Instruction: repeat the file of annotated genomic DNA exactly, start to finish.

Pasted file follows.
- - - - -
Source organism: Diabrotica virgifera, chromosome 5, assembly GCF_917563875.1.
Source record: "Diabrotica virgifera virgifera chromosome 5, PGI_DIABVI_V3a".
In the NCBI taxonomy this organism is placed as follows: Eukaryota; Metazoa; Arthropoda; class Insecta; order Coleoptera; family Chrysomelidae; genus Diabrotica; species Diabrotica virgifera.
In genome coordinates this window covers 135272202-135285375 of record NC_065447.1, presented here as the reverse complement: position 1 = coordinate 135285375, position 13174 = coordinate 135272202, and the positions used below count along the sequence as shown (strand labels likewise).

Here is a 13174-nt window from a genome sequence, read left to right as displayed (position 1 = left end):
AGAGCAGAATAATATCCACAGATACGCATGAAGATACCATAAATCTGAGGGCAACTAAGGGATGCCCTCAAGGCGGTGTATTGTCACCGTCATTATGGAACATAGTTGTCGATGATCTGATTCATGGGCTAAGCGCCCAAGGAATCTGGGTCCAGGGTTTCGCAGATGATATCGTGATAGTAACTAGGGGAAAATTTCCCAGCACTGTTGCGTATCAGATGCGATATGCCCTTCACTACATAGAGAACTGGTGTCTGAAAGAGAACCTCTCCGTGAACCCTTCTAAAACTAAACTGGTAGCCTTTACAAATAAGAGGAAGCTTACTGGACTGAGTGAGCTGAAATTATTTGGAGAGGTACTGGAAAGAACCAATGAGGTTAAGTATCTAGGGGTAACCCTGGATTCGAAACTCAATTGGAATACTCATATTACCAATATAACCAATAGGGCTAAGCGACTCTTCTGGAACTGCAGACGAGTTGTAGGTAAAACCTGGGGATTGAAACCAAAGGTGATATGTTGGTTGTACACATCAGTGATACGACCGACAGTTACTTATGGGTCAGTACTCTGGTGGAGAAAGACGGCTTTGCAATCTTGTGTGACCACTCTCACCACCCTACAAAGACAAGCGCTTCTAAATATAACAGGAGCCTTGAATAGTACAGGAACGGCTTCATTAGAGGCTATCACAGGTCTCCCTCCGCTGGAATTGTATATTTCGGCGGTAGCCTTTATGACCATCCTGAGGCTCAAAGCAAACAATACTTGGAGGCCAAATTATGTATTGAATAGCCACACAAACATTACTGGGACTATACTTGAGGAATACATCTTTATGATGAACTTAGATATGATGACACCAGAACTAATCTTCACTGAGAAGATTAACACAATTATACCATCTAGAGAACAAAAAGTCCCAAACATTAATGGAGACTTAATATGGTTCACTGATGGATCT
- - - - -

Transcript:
Source organism: Diabrotica virgifera, chromosome 5, assembly GCF_917563875.1.
Source record: "Diabrotica virgifera virgifera chromosome 5, PGI_DIABVI_V3a".
In the NCBI taxonomy this organism is placed as follows: Eukaryota; Metazoa; Arthropoda; class Insecta; order Coleoptera; family Chrysomelidae; genus Diabrotica; species Diabrotica virgifera.
In genome coordinates this window covers 135272202-135285375 of record NC_065447.1, presented here as the reverse complement: position 1 = coordinate 135285375, position 13174 = coordinate 135272202, and the positions used below count along the sequence as shown (strand labels likewise).

Here is a 13174-nt window from a genome sequence, read left to right as displayed (position 1 = left end):
AGAGCAGAATAATATCCACAGATACGCATGAAGATACCATAAATCTGAGGGCAACTAAGGGATGCCCTCAAGGCGGTGTATTGTCACCGTCATTATGGAACATAGTTGTCGATGATCTGATTCATGGGCTAAGCGCCCAAGGAATCTGGGTCCAGGGTTTCGCAGATGATATCGTGATAGTAACTAGGGGAAAATTTCCCAGCACTGTTGCGTATCAGATGCGATATGCCCTTCACTACATAGAGAACTGGTGTCTGAAAGAGAACCTCTCCGTGAACCCTTCTAAAACTAAACTGGTAGCCTTTACAAATAAGAGGAAGCTTACTGGACTGAGTGAGCTGAAATTATTTGGAGAGGTACTGGAAAGAACCAATGAGGTTAAGTATCTAGGGGTAACCCTGGATTCGAAACTCAATTGGAATACTCATATTACCAATATAACCAATAGGGCTAAGCGACTCTTCTGGAACTGCAGACGAGTTGTAGGTAAAACCTGGGGATTGAAACCAAAGGTGATATGTTGGTTGTACACATCAGTGATACGACCGACAGTTACTTATGGGTCAGTACTCTGGTGGAGAAAGACGGCTTTGCAATCTTGTGTGACCACTCTCACCACCCTACAAAGACAAGCGCTTCTAAATATAACAGGAGCCTTGAATAGTACAGGAACGGCTTCATTAGAGGCTATCACAGGTCTCCCTCCGCTGGAATTGTATATTTCGGCGGTAGCCTTTATGACCATCCTGAGGCTCAAAGCAAACAATACTTGGAGGCCAAATTATGTATTGAATAGCCACACAAACATTACTGGGACTATACTTGAGGAATACATCTTTATGATGAACTTAGATATGATGACACCAGAACTAATCTTCACTGAGAAGATTAACACAATTATACCATCTAGAGAACAAAAAGTCCCAAACATTAATGGAGACTTAATATGGTTCACTGATGGATCT